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Impact of Covid-19 sets European cancer outcomes back by almost 10 years

A report, published by The Lancet Oncology Commission, considered that cancer outcomes in Europe have been set back by almost a decade. With cancer already being a leading cause of premature death before the Covid-19 pandemic, there have since been disastrous effects of the pandemic on early diagnosis and treatment.

The report found that there were an estimated one million missed cancer diagnoses across Europe during the pandemic. Higher proportions of patients are currently diagnosed with later cancer stages compared with pre-pandemic rates, with substantial delays in cancer diagnosis. Furthermore, as many as one in two cancer patients did not receive treatment in a timely manner.

The pandemic also led to delays and cancellations of clinical trials and vital research. This has caused concerns that cancer health systems have not been urgently prioritised and will struggle to cope with the demands of increasing patient need in future.  The researchers of the report emphasised that prioritisation of research into cancer was crucial for the delivery of better cancer care.

Sadly, Brexit is also considered to be an issue at play unless the European research community and the UK Government/research community find a way to continue with EU collaborative cancer research. 

One of the report’s co-leads considered that UK cancer research in the post-Brexit world would stand at a crossroads unless strategic decisions were taken to determine whether we continue to partner internationally, or whether isolationism will reduce the UK’s world standing in cancer research.

Report's recommendations

The report put forward a set of recommendations which include:

  • Development of a research and innovation plan to help deliver a 70% average 10-year survival for all patients with cancer by 2035.
  • Equity and equality within European cancer research so that all patients can benefit from advances in that research
  • Development of action plans to increase cancer research capacity and capability across Europe.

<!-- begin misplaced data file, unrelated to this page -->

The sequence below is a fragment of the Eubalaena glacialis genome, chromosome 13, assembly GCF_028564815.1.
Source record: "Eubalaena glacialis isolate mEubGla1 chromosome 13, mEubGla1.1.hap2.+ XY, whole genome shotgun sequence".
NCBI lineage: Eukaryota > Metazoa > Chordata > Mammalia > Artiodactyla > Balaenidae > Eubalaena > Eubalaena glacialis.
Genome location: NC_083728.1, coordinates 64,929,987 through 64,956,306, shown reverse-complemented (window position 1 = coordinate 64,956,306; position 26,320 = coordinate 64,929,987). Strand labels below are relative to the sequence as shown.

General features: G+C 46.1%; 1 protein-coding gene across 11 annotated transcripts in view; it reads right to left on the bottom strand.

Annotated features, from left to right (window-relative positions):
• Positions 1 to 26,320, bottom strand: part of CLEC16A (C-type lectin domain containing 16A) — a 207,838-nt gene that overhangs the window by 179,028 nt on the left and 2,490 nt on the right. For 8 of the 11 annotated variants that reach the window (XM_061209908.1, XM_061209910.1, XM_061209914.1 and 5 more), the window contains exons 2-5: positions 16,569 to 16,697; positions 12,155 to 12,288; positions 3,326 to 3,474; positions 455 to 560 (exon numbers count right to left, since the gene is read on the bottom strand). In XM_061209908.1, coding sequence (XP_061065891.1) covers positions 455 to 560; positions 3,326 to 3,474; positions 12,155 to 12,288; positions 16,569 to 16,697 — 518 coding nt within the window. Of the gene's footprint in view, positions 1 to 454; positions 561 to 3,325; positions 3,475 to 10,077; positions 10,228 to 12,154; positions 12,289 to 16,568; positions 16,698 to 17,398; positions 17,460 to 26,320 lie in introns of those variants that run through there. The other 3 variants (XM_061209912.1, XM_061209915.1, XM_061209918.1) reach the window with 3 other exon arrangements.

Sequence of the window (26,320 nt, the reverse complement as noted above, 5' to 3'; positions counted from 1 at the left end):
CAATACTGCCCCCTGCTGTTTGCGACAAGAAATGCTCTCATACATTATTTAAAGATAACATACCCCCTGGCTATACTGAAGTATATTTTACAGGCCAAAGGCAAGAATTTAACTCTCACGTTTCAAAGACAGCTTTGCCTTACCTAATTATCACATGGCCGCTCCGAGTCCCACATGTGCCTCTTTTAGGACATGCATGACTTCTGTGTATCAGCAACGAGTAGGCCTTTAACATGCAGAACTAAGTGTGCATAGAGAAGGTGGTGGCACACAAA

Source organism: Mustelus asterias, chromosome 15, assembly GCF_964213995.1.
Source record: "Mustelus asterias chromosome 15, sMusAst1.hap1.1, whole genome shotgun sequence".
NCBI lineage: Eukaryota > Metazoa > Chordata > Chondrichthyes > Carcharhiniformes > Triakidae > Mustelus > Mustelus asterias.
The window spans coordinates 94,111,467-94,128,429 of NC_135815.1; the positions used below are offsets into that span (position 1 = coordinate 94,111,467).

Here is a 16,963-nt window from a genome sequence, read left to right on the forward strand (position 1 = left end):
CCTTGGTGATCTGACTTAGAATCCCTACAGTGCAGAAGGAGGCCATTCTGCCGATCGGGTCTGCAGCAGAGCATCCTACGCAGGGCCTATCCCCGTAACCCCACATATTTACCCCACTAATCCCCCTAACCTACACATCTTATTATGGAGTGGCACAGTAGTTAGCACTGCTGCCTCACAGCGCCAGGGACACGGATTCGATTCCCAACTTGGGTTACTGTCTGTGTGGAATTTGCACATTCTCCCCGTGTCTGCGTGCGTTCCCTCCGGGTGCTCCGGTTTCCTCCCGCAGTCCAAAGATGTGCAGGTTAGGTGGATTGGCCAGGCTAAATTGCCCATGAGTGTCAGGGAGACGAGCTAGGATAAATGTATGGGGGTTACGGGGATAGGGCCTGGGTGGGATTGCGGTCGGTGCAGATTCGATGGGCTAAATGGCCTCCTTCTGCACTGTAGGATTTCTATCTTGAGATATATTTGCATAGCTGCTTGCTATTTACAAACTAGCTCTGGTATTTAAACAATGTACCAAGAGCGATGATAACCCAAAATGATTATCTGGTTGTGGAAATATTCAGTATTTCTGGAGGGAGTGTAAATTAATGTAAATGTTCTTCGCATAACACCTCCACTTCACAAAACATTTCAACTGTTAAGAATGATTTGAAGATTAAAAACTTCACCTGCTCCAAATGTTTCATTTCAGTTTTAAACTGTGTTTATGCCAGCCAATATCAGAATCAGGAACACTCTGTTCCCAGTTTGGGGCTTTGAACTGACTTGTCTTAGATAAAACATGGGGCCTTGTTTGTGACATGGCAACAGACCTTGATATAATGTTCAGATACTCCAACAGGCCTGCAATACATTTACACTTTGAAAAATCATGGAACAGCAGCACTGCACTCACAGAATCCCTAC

• Cancer research budgets to increase by £50 per capita by 2030.
  • Mitigation of the effects of Brexit on European cancer research.
  • Development of mechanisms to enhance gender equality in cancer research.
  • A mandate step change in cancer prevention, cancer screening, and early cancer detection research to reduce the burden of cancer for patients.
  • Creating a plan to guide policy to help enhance the lives of the 20 million European citizens living with and beyond cancer.
  • Accelerating the research response to the effects of the pandemic on cancer to enable future resilience.

First-hand impact of cancer care delays

Here at Irwin Mitchell, our medical negligence specialists are unfortunately dealing with increasing numbers of enquiries from clients who have suffered worse health outcomes as a result of delayed diagnoses, delayed surgery or delayed therapies for cancer during the pandemic. 

Through my work I sadly see first-hand the impact delayed cancer treatments have my clients and their families. They're often left needing not only answers to their concerns but access to much needed support and in certain circumstances, compensation to fund further treatment, therapies and rehabilitation.

I hope that the report’s recommendations are taken forward to ensure that research can strengthen healthcare systems and healthcare services for all patients.

Find out more about Irwin Mitchell's expertise in supporting people following issues in oncology care at our dedicated cancer claims section

In a new report researchers emphasise that prioritising cancer research is crucial for the delivery of more affordable, better, and equal cancer care.”